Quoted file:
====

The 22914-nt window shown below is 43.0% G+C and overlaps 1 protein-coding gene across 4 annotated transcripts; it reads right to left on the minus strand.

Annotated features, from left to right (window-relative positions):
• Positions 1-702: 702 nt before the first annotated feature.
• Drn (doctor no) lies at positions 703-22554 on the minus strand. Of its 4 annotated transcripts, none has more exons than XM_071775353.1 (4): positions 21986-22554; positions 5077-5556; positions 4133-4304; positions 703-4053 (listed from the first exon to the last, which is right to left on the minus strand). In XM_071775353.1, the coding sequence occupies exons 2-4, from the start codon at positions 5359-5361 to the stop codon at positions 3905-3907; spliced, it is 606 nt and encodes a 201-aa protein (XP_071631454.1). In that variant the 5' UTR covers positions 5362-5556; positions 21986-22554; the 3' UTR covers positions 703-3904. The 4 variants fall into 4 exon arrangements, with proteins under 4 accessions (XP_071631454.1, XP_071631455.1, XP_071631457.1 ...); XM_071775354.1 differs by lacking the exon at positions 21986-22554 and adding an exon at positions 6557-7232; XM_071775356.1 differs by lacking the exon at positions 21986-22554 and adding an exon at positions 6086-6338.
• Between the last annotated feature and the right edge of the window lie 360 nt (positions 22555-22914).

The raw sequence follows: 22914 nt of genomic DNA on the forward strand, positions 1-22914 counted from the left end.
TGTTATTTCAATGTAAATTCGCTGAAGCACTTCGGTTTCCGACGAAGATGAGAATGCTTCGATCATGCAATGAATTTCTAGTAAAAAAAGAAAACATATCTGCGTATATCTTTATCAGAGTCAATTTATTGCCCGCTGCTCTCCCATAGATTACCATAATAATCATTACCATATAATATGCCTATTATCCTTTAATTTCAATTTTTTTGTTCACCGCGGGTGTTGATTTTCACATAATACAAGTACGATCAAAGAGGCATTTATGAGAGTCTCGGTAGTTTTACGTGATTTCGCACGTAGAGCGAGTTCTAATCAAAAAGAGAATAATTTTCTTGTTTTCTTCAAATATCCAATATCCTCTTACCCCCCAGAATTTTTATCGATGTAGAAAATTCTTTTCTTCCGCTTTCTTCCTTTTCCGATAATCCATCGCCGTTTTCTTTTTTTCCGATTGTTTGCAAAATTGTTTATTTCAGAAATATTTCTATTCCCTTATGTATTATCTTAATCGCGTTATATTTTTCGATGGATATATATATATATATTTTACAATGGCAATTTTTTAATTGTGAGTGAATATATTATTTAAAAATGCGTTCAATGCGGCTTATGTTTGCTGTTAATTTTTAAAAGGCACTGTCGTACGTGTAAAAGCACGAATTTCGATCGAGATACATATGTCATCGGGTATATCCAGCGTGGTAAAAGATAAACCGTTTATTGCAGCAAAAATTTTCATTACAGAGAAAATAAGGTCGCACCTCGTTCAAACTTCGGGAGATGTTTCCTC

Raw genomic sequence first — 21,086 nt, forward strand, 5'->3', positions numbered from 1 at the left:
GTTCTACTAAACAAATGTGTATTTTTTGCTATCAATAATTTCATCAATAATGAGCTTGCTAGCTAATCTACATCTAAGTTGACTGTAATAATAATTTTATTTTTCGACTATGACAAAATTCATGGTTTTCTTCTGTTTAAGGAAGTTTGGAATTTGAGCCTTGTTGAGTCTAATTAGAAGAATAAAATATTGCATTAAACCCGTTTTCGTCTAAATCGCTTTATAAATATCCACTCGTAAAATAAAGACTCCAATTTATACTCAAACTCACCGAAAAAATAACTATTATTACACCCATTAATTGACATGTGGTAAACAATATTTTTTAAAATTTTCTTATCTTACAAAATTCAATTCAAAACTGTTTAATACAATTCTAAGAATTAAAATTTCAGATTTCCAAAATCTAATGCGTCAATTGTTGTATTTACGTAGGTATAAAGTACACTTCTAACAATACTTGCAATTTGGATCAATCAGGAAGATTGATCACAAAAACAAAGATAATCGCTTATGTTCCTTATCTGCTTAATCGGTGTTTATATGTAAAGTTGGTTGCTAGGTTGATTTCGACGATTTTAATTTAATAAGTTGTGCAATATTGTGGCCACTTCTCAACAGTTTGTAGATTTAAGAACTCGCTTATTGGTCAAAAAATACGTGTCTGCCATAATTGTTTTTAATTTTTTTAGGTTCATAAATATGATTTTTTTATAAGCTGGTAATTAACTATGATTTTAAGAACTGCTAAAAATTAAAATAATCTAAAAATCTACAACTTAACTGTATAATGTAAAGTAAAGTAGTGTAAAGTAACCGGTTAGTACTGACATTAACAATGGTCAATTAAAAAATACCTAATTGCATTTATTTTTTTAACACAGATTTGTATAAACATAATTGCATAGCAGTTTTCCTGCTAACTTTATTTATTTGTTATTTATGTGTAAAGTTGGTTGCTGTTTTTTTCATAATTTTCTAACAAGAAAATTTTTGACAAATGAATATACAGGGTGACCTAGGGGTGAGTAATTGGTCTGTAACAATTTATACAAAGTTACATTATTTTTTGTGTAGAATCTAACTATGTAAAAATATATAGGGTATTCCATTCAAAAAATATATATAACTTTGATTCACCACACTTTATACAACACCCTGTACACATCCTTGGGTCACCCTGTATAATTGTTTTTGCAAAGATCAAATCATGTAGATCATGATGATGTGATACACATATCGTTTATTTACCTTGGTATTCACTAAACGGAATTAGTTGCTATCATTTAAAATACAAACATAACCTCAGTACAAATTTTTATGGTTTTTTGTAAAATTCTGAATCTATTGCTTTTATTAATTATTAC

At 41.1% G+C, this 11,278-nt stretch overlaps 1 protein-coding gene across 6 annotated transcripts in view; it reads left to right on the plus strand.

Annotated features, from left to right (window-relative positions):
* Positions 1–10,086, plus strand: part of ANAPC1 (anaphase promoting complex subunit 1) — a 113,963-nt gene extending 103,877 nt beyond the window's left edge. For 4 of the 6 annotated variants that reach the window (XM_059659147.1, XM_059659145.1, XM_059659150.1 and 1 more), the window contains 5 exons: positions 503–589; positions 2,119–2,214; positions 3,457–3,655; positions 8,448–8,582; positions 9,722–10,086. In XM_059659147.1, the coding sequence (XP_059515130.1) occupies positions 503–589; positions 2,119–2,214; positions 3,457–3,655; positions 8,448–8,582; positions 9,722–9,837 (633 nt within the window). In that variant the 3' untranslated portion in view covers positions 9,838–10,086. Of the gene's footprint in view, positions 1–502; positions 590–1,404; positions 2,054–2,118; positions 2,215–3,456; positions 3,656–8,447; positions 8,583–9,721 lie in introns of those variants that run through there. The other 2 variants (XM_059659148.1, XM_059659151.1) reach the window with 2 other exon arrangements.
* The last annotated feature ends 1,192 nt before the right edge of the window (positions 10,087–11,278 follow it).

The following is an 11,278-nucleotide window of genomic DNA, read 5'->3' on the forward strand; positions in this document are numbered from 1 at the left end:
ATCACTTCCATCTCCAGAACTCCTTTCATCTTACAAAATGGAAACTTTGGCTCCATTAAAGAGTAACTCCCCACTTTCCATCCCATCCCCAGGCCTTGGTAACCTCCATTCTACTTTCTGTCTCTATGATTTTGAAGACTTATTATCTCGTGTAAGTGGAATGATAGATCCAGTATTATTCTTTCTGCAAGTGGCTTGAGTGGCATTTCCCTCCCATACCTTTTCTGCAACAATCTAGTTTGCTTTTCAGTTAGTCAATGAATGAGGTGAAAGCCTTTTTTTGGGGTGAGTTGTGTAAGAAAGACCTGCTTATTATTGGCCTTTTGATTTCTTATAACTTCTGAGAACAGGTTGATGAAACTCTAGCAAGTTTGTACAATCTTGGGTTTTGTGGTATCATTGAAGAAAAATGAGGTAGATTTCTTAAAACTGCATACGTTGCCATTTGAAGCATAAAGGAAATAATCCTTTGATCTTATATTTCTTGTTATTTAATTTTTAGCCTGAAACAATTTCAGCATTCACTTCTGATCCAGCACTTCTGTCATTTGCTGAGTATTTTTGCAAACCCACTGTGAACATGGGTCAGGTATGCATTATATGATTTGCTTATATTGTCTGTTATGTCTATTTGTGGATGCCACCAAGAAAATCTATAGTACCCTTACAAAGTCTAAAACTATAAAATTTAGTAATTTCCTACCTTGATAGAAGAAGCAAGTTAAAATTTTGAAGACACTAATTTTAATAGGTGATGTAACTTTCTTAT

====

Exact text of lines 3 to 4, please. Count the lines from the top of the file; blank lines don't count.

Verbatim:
• Positions 1-702: 702 nt before the first annotated feature.
• Drn (doctor no) lies at positions 703-22554 on the minus strand. Of its 4 annotated transcripts, none has more exons than XM_071775353.1 (4): positions 21986-22554; positions 5077-5556; positions 4133-4304; positions 703-4053 (listed from the first exon to the last, which is right to left on the minus strand). In XM_071775353.1, the coding sequence occupies exons 2-4, from the start codon at positions 5359-5361 to the stop codon at positions 3905-3907; spliced, it is 606 nt and encodes a 201-aa protein (XP_071631454.1). In that variant the 5' UTR covers positions 5362-5556; positions 21986-22554; the 3' UTR covers positions 703-3904. The 4 variants fall into 4 exon arrangements, with proteins under 4 accessions (XP_071631454.1, XP_071631455.1, XP_071631457.1 ...); XM_071775354.1 differs by lacking the exon at positions 21986-22554 and adding an exon at positions 6557-7232; XM_071775356.1 differs by lacking the exon at positions 21986-22554 and adding an exon at positions 6086-6338.